When Lamar County voters head to the polls for the Nov. 5 general election, they’ll notice a slightly different – but up-to-date – procedure before they cast their ballot.
The county recently upgraded to electronic pollbooks, which will take the place of the binders previously used to keep track of voters’ names at each precinct. Sign-in tables will no longer be broken up by alphabet – each table will now accept anyone with a last name beginning with A to Z – and poll workers will check off each voter’s name on the electronic pollbook, which is similar to an iPad or other tablet.
“So any voter can go to any of those tables,” Lamar County Circuit Clerk Martin Hankins said. “It’s the same process as always – you’re going to come in, show them your photo ID, and they’re going to find your name in the pollbook to verify that you’re in the correct polling place.
“They’ll click on your name and issue an election day ballot, and essentially they’ll put the voter access card into the encoder, and your ballot will be encoded. Then you’ll sign the signature receipt book like you always do, and they’ll hand you your card and you’ll go vote at the voting machine. It’s essentially the same thing as a paper pollbook; it’s just now being done electronically.”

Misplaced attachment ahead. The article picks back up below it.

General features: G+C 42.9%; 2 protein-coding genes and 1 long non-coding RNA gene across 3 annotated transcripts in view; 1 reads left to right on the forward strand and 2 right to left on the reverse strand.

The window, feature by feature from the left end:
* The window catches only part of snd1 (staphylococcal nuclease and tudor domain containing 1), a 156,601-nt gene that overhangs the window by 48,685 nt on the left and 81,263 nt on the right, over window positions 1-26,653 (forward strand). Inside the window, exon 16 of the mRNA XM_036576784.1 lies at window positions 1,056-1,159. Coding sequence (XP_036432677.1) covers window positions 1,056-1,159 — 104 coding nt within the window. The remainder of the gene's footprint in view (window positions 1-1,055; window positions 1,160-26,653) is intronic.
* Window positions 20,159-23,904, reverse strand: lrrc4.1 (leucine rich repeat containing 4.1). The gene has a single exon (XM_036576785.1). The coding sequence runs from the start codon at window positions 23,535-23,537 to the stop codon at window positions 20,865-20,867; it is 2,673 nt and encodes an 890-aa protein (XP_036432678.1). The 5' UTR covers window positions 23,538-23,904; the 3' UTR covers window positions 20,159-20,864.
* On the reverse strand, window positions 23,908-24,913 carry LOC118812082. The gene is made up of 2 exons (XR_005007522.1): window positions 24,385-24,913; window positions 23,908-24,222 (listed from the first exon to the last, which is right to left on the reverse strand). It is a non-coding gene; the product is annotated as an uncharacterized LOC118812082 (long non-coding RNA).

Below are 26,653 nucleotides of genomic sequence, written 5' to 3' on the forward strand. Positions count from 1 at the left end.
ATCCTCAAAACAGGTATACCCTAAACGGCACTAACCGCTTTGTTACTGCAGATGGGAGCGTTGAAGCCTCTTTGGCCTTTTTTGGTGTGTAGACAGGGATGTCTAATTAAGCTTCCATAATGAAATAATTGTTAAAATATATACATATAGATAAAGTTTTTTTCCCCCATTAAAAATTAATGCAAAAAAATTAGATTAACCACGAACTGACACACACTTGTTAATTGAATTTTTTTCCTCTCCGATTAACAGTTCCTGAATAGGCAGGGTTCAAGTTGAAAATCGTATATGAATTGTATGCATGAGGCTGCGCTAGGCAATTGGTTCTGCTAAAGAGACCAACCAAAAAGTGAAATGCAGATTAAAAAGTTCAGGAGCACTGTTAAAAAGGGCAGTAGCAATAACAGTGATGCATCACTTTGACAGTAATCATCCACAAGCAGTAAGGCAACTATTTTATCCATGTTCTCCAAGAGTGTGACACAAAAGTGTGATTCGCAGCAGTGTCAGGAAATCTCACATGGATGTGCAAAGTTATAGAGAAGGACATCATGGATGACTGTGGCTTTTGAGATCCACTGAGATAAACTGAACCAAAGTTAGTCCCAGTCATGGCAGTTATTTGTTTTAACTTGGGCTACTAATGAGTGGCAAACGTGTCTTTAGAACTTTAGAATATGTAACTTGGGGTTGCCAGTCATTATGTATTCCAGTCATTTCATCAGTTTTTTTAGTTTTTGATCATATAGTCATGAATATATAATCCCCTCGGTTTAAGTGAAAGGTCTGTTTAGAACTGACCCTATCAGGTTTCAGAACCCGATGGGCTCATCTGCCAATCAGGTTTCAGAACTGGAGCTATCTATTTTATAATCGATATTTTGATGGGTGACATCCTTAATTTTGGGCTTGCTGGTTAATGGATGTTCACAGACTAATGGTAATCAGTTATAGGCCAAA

The new pollbooks are made possible by federal legislation that allocated approximately $380 million last year for the upgrade of election technology or security around the country. Of those funds, Lamar County received about $85,000.
“I think once we all get accustomed to it, I do believe it’ll be a good process,” Hankins said. “The tables are not going to alphabetically broken down, so essentially you’re going to be able to go to any table when you walk into the precinct.
“So if any table is busy, and there’s another tablet with nobody there, you can walk to that table.”
The new pollbooks will also help to make it a little easier on election officials, as they will negate the need for several encoders, which are the devices that are used to program voter access cards.
“In the past, we’ve had people who would have to wear numerous encoders, depending on how many splits you would have at a precinct,” Hankins said. “But now, you won’t have to have numerous encoders, even though there could be numerous splits at that precinct.
“It won’t necessarily help us count votes faster, but it’ll help us record the information of who voted in a more timely manner. So just a voter history of who actually came and voted, we’ll be able to have that information more accessible and in a quicker time frame.”
Because this is the first time the electronic pollbooks have been used in the county, poll workers have been undergoing training the last couple weeks in preparation for election day.
“They’re going to continue to get more and more comfortable with them the more and more we use them, of course,” Hankins said.-